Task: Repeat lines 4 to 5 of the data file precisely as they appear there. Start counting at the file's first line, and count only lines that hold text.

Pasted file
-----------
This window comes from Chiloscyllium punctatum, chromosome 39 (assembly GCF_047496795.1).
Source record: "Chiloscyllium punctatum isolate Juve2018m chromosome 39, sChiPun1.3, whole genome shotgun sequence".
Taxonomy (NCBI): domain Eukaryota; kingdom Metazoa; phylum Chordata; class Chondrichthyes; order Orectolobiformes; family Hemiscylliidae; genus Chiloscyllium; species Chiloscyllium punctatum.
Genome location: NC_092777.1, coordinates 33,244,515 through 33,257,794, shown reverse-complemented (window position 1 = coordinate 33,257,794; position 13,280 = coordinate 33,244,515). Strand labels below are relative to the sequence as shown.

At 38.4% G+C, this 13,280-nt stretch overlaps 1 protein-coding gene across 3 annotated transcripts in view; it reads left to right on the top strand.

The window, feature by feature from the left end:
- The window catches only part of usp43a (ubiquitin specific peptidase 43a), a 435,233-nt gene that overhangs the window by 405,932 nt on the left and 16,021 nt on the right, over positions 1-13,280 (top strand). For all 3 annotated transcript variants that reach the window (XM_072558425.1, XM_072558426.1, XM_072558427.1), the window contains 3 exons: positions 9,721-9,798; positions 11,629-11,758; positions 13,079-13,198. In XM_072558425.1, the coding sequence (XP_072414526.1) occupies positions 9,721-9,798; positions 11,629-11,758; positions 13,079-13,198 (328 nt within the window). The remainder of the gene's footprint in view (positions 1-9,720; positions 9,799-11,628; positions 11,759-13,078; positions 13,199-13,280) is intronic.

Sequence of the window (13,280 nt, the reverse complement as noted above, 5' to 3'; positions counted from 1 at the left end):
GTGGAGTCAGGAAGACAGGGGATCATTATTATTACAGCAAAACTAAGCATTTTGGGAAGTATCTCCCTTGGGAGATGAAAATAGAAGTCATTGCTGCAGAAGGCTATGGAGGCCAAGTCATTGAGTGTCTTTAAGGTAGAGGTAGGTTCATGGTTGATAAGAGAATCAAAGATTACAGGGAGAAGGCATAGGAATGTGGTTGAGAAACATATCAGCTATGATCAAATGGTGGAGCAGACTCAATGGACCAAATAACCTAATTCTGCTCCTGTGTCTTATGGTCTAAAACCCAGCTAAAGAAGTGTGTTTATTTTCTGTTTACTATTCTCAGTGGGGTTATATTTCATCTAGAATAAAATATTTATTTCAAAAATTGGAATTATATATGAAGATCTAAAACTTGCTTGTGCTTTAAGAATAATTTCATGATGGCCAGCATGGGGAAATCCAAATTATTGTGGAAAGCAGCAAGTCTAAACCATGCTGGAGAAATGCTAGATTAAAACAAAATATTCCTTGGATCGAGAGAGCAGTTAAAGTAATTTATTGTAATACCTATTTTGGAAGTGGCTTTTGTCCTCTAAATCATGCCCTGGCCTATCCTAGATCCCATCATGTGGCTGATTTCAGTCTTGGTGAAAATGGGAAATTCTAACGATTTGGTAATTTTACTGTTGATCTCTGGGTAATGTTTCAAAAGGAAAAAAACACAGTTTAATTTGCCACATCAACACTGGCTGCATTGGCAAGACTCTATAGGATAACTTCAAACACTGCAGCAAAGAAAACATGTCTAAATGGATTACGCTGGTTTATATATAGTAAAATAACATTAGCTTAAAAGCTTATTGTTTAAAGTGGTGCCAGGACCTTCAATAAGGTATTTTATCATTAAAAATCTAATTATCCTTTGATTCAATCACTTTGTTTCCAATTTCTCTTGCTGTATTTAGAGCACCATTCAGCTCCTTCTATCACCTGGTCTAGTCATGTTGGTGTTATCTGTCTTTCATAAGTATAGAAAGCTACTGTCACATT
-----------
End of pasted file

Genome location: NC_092777.1, coordinates 33,244,515 through 33,257,794, shown reverse-complemented (window position 1 = coordinate 33,257,794; position 13,280 = coordinate 33,244,515). Strand labels below are relative to the sequence as shown.

At 38.4% G+C, this 13,280-nt stretch overlaps 1 protein-coding gene across 3 annotated transcripts in view; it reads left to right on the top strand.